Read these short blog posts to explore the Conventional and Natural Paradigms, and what it might mean to you to Re-Align with Nature.
Self and Systems
“Someone who is self-centered or self-absorbed tends to be focused on themselves and may have difficulty showing consideration for others.” [https://www.verywellmind.com/signs-someone-is-too-self-centered-7484081]
If someone suggested that you’re self-centered or self-absorbed, you’d probably be offended. But our dominant cultural paradigm — what I’m calling the Conventional Paradigm — drives us to behave and make decisions as if we were exactly that. We believe we have to look out for number one, play the game and play to win, keep climbing. We post selfies and track likes.
It is natural, imperative even, that each of us look after our own self-interest. We need to take care of ourselves so we can be our best selves and contribute to the world in our own unique way. In Nature, when an organism acts in its own self interest, it does so in harmony with the system in which it participates. There is give and take, respect and reciprocity, synergy and balance. In an ecosystem, the whole is greater than the sum of its parts.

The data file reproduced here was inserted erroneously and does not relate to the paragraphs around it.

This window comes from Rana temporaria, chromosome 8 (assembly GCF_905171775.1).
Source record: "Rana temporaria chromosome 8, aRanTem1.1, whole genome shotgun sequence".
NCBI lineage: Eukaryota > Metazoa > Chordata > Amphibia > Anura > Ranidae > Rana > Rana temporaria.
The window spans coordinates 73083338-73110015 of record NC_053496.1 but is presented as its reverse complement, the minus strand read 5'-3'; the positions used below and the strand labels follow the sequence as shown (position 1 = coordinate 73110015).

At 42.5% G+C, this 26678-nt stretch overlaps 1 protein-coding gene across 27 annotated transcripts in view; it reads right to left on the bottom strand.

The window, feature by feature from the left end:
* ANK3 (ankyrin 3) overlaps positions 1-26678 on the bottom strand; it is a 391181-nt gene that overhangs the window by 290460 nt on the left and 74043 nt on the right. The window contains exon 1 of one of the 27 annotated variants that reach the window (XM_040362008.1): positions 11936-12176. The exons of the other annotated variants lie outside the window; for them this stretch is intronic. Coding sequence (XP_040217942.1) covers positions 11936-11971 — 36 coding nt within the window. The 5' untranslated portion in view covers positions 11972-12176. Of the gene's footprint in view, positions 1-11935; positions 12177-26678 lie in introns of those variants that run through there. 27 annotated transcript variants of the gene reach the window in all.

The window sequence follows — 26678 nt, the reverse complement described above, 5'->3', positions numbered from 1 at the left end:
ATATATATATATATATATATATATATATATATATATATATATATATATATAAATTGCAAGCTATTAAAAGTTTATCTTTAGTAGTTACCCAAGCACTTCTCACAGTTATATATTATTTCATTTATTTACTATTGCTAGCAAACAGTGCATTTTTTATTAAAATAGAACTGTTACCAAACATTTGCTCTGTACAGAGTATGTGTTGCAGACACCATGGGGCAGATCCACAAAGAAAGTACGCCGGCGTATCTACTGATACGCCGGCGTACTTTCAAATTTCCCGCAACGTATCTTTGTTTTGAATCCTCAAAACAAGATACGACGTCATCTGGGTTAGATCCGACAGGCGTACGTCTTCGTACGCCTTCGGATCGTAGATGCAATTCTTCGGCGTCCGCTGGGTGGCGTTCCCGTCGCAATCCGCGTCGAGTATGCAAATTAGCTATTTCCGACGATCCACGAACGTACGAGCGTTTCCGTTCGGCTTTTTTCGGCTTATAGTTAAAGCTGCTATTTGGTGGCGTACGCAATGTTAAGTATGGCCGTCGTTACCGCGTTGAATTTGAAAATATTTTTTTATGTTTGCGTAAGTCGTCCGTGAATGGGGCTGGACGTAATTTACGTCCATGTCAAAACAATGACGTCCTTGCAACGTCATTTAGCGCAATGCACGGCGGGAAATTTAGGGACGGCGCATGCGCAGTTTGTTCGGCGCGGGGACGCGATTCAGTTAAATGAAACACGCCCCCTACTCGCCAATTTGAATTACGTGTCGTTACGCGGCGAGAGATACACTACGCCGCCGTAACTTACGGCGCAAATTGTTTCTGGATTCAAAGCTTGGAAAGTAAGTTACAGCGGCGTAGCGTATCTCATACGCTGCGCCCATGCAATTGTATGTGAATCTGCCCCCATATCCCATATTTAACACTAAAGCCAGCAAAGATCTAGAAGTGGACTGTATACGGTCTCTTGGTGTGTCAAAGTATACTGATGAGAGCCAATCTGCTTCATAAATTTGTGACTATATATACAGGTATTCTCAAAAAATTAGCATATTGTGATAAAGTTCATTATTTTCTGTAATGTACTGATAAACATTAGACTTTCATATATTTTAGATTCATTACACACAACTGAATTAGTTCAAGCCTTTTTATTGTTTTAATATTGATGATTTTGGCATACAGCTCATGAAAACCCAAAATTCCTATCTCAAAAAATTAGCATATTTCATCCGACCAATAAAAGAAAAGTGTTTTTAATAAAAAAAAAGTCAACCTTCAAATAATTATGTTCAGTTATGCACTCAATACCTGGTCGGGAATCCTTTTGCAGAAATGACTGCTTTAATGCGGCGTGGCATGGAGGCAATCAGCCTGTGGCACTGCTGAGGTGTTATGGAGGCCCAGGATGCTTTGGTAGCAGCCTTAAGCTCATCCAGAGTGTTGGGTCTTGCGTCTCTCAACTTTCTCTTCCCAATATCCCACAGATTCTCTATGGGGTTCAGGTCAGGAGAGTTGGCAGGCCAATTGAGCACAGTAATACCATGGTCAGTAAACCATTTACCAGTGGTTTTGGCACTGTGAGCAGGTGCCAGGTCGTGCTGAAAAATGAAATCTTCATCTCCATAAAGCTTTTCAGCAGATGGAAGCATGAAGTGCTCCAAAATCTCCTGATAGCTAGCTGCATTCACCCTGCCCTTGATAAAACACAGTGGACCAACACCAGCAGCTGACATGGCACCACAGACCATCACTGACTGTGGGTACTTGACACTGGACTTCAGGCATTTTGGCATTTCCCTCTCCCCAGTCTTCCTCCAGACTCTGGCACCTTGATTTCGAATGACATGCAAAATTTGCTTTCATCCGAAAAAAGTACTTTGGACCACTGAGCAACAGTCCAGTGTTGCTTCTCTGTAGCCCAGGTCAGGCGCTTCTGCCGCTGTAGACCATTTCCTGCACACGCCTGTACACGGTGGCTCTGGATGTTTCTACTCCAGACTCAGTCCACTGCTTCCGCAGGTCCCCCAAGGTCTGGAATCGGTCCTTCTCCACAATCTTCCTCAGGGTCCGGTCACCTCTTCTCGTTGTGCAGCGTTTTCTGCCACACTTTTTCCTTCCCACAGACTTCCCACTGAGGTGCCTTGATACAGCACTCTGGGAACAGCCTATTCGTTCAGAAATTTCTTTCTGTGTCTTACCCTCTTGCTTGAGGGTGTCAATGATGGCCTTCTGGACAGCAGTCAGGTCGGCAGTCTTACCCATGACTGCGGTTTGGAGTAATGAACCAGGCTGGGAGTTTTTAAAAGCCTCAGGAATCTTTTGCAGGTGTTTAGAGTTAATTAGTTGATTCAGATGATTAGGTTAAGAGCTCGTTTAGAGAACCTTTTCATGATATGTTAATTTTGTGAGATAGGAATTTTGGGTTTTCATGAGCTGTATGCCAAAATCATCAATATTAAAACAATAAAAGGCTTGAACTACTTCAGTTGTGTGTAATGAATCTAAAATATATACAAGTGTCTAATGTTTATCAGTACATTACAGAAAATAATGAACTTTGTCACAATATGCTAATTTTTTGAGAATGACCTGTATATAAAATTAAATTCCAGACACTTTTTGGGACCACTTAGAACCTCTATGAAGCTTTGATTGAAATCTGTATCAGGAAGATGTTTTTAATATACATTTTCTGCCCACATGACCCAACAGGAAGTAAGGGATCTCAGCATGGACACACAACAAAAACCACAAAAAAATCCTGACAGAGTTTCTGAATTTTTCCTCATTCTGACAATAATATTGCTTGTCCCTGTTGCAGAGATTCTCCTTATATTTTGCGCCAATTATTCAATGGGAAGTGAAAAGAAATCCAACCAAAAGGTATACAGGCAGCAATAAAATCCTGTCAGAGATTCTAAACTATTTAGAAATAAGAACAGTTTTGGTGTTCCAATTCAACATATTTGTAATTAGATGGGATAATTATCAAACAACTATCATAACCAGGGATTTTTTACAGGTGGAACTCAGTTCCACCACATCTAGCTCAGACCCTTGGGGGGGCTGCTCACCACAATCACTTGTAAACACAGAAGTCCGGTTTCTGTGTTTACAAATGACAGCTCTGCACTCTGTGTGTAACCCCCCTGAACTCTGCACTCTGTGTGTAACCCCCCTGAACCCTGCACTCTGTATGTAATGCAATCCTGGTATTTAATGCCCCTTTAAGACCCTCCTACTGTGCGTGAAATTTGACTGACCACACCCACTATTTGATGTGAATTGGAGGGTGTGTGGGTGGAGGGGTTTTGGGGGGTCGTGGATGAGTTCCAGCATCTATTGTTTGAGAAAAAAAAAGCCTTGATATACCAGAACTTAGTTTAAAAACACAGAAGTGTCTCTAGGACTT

In our human constructs and culture, when we look after our own self-interest, it is with the intent of getting more from the system than we give, ideally much more. That’s how we accumulate wealth. We admire and celebrate those who are really good at getting more than they give. We choose to be intentionally ignorant of the negative impacts that acting in our own self-interest has on other living beings, human and otherwise. The “real world” is a negative sum game.
When we follow the Conventional Paradigm, we tend to be focused on ourselves and have difficulty showing consideration for others. We are self-centered and self-absorbed.
If that makes you cringe, know that there is an alternative and you likely practice it often — when you are living from your Natural Paradigm. When you are with those you love, you care as much or more about their welfare and happiness than your own. When you’re thoroughly enjoying a walk in the woods, you feel at one with Nature, not in competition with the trees and the birds. When you open the door and are greeted by the fresh smell of rain, you want to share that joy with others, not hoard it or expect people to admire you because you smelled it before they did.
When we follow our Natural Paradigm, we tend to be focused on others — our friends and family, our community, our society, Nature — and find it natural to show consideration for others. We are ecosystem-centered and absorbed in love of life.
If you’d like to explore your own Natural Paradigm, please request a free Tiny Transformation workbook [ https://www.wildhazel.net/resources.html ]. If you’re really curious, contact me and we can set up a time to chat.